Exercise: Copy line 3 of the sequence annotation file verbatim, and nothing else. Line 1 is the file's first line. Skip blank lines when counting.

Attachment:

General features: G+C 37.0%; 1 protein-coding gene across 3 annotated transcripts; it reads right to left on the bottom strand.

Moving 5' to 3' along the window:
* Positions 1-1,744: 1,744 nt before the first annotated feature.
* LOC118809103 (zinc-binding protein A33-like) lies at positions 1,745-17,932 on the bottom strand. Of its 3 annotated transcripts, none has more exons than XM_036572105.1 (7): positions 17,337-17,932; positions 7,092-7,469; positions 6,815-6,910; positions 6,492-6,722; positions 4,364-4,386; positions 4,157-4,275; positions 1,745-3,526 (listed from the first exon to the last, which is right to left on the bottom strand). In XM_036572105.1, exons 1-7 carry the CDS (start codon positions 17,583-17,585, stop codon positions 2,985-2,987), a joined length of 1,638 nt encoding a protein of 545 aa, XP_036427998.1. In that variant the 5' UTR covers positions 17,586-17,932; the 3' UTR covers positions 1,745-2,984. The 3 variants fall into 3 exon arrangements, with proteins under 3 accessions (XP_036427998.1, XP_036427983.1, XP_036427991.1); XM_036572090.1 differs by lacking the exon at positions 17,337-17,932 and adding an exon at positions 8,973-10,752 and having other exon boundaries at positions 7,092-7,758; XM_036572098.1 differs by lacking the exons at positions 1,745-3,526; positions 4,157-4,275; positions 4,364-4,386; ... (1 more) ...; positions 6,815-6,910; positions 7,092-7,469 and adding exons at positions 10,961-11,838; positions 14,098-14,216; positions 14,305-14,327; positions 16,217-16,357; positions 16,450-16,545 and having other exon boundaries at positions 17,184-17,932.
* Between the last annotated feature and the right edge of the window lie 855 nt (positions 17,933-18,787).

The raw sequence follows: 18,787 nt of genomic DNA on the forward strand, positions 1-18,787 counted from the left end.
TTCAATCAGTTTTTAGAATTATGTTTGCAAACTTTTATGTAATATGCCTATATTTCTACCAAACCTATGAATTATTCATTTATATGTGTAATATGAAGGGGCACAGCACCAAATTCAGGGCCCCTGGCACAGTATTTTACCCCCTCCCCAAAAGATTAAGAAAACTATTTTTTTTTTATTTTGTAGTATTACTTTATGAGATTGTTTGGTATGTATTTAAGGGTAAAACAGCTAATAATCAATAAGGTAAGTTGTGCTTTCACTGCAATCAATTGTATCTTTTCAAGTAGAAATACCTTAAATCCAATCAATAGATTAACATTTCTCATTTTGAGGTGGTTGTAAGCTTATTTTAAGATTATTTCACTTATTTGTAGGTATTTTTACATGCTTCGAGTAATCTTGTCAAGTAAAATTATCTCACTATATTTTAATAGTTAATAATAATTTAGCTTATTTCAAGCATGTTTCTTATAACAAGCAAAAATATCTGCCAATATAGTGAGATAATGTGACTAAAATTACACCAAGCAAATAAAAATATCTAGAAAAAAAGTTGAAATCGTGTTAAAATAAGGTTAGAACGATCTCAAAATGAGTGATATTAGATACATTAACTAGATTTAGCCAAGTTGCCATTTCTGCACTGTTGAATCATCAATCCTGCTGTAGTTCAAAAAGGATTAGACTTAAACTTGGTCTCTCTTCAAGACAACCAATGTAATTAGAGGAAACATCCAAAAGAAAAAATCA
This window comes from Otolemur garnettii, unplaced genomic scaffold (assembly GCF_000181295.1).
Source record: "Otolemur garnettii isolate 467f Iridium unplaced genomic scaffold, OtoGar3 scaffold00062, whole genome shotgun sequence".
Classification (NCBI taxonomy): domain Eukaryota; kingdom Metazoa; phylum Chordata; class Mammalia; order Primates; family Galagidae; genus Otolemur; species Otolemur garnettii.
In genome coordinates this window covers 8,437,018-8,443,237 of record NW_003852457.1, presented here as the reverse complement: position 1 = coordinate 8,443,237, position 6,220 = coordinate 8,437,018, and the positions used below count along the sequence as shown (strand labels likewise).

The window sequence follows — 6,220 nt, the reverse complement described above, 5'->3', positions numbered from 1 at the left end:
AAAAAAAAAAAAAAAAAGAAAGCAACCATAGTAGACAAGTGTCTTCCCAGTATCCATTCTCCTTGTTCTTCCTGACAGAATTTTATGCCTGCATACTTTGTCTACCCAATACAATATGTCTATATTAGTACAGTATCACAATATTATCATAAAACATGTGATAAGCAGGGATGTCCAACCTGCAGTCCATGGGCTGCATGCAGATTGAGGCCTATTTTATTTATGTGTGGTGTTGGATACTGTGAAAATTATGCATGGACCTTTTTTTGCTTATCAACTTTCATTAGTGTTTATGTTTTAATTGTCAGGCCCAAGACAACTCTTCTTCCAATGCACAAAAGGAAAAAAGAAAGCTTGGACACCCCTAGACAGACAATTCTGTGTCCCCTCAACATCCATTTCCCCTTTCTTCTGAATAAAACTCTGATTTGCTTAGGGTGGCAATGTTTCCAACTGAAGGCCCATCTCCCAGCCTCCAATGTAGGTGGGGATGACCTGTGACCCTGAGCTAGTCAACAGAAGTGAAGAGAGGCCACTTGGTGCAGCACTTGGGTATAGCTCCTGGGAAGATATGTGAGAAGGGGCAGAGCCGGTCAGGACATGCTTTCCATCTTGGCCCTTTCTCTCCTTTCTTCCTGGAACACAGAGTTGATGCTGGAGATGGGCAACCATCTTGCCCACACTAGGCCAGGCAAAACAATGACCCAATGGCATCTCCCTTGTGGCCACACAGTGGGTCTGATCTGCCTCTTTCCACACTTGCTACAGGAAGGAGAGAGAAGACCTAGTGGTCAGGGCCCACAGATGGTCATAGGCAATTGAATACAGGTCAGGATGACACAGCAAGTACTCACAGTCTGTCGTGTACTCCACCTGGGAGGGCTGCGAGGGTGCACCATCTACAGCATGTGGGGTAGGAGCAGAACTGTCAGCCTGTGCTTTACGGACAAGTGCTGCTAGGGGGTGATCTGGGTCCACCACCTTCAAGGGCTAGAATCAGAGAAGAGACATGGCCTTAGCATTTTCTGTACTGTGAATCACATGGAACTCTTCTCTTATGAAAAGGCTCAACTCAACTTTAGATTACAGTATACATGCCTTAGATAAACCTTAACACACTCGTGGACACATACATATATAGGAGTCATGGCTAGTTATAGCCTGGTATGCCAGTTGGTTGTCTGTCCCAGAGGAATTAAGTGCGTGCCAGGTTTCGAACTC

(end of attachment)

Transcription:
* Positions 1-1,744: 1,744 nt before the first annotated feature.